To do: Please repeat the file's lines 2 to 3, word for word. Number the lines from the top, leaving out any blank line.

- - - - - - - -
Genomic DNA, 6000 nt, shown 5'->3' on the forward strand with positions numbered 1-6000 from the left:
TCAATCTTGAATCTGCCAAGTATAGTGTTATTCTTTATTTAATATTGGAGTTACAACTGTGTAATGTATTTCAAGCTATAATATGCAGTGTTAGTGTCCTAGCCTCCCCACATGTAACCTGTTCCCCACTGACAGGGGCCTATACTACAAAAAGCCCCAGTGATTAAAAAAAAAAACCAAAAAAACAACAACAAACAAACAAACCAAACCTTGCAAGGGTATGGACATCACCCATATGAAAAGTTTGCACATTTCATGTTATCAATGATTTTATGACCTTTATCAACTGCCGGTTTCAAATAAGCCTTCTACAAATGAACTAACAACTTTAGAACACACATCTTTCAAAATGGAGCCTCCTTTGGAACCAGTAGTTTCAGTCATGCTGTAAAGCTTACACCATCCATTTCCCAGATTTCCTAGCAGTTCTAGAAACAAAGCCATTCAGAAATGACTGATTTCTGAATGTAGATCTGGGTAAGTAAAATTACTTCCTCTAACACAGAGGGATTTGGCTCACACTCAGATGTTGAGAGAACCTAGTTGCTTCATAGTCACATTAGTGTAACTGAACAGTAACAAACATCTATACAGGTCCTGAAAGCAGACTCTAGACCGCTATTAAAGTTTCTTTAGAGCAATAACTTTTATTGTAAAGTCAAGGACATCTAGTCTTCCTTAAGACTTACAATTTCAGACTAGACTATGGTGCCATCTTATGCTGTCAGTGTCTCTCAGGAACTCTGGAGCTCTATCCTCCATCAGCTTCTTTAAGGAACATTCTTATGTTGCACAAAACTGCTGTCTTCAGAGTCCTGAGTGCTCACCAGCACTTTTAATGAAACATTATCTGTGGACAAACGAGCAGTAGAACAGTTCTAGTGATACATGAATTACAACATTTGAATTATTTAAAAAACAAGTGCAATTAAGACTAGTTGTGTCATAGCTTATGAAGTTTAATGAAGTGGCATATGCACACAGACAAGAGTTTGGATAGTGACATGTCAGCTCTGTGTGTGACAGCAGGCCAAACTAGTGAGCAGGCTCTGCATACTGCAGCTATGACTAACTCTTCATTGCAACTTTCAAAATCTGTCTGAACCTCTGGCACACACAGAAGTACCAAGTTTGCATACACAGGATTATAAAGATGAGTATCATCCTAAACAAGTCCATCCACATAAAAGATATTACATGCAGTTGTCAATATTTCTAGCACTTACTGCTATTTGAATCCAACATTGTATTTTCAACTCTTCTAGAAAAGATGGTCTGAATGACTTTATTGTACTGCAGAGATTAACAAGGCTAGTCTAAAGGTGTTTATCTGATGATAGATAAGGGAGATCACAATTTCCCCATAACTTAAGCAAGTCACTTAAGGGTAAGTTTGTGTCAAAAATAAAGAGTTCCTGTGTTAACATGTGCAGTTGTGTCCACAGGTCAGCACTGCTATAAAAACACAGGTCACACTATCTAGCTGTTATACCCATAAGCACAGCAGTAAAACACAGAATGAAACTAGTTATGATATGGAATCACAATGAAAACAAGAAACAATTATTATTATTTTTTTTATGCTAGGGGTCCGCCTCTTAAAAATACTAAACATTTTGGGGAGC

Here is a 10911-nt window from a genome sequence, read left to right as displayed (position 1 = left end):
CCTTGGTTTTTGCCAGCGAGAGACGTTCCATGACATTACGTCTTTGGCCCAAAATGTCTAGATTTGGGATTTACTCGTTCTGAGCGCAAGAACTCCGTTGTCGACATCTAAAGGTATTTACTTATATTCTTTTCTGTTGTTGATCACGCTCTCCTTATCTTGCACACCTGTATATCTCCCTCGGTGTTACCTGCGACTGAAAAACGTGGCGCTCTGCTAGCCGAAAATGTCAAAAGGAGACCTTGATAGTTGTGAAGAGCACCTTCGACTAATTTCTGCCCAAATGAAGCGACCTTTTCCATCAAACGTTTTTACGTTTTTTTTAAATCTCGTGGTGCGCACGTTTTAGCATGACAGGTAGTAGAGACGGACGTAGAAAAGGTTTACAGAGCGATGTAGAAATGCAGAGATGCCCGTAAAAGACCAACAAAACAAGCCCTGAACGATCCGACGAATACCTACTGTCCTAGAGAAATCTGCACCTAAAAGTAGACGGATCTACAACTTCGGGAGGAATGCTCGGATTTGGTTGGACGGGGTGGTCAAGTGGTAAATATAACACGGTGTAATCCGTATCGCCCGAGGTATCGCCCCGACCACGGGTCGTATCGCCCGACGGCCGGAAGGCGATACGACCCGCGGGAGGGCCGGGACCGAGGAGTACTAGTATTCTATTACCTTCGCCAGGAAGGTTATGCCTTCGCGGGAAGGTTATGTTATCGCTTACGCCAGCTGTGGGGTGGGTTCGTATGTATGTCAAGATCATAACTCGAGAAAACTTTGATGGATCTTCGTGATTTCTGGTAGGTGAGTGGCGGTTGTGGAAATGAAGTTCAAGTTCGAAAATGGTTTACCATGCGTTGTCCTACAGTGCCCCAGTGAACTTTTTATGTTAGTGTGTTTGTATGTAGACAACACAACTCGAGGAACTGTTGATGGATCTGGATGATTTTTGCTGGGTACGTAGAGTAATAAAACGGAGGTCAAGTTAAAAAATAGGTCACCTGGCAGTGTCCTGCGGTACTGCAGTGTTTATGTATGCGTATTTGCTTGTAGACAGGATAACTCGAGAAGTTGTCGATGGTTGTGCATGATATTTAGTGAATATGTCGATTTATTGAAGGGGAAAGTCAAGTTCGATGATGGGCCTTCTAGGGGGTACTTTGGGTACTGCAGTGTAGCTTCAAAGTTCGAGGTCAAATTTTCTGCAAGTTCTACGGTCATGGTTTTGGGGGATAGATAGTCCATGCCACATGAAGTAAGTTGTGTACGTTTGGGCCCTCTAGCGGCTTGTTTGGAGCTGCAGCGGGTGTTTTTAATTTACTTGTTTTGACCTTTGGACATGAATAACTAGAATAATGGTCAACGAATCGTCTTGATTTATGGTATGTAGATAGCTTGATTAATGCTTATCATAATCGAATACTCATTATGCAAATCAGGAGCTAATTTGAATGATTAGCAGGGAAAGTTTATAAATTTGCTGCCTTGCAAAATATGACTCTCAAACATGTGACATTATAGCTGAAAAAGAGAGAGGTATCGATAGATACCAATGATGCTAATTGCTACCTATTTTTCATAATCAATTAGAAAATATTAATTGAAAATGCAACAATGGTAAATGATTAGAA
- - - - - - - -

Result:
TCAATCTTGAATCTGCCAAGTATAGTGTTATTCTTTATTTAATATTGGAGTTACAACTGTGTAATGTATTTCAAGCTATAATATGCAGTGTTAGTGTCCTAGCCTCCCCACATGTAACCTGTTCCCCACTGACAGGGGCCTATACTACAAAAAGCCCCAGTGATTAAAAAAAAAAACCAAAAAAACAACAACAAACAAACAAACCAAACCTTGCAAGGGTATGGACATCACCCATATGAAAAGTTTGCACATTTCATGTTATCAATGATTTTATGACCTTTATCAACTGCCGGTTTCAAATAAGCCTTCTACAAATGAACTAACAACTTTAGAACACACATCTTTCAAAATGGAGCCTCCTTTGGAACCAGTAGTTTCAGTCATGCTGTAAAGCTTACACCATCCATTTCCCAGATTTCCTAGCAGTTCTAGAAACAAAGCCATTCAGAAATGACTGATTTCTGAATGTAGATCTGGGTAAGTAAAATTACTTCCTCTAACACAGAGGGATTTGGCTCACACTCAGATGTTGAGAGAACCTAGTTGCTTCATAGTCACATTAGTGTAACTGAACAGTAACAAACATCTATACAGGTCCTGAAAGCAGACTCTAGACCGCTATTAAAGTTTCTTTAGAGCAATAACTTTTATTGTAAAGTCAAGGACATCTAGTCTTCCTTAAGACTTACAATTTCAGACTAGACTATGGTGCCATCTTATGCTGTCAGTGTCTCTCAGGAACTCTGGAGCTCTATCCTCCATCAGCTTCTTTAAGGAACATTCTTATGTTGCACAAAACTGCTGTCTTCAGAGTCCTGAGTGCTCACCAGCACTTTTAATGAAACATTATCTGTGGACAAACGAGCAGTAGAACAGTTCTAGTGATACATGAATTACAACATTTGAATTATTTAAAAAACAAGTGCAATTAAGACTAGTTGTGTCATAGCTTATGAAGTTTAATGAAGTGGCATATGCACACAGACAAGAGTTTGGATAGTGACATGTCAGCTCTGTGTGTGACAGCAGGCCAAACTAGTGAGCAGGCTCTGCATACTGCAGCTATGACTAACTCTTCATTGCAACTTTCAAAATCTGTCTGAACCTCTGGCACACACAGAAGTACCAAGTTTGCATACACAGGATTATAAAGATGAGTATCATCCTAAACAAGTCCATCCACATAAAAGATATTACATGCAGTTGTCAATATTTCTAGCACTTACTGCTATTTGAATCCAACATTGTATTTTCAACTCTTCTAGAAAAGATGGTCTGAATGACTTTATTGTACTGCAGAGATTAACAAGGCTAGTCTAAAGGTGTTTATCTGATGATAGATAAGGGAGATCACAATTTCCCCATAACTTAAGCAAGTCACTTAAGGGTAAGTTTGTGTCAAAAATAAAGAGTTCCTGTGTTAACATGTGCAGTTGTGTCCACAGGTCAGCACTGCTATAAAAACACAGGTCACACTATCTAGCTGTTATACCCATAAGCACAGCAGTAAAACACAGAATGAAACTAGTTATGATATGGAATCACAATGAAAACAAGAAACAATTATTATTATTTTTTTTATGCTAGGGGTCCGCCTCTTAAAAATACTAAACATTTTGGGGAGC

Here is a 10911-nt window from a genome sequence, read left to right as displayed (position 1 = left end):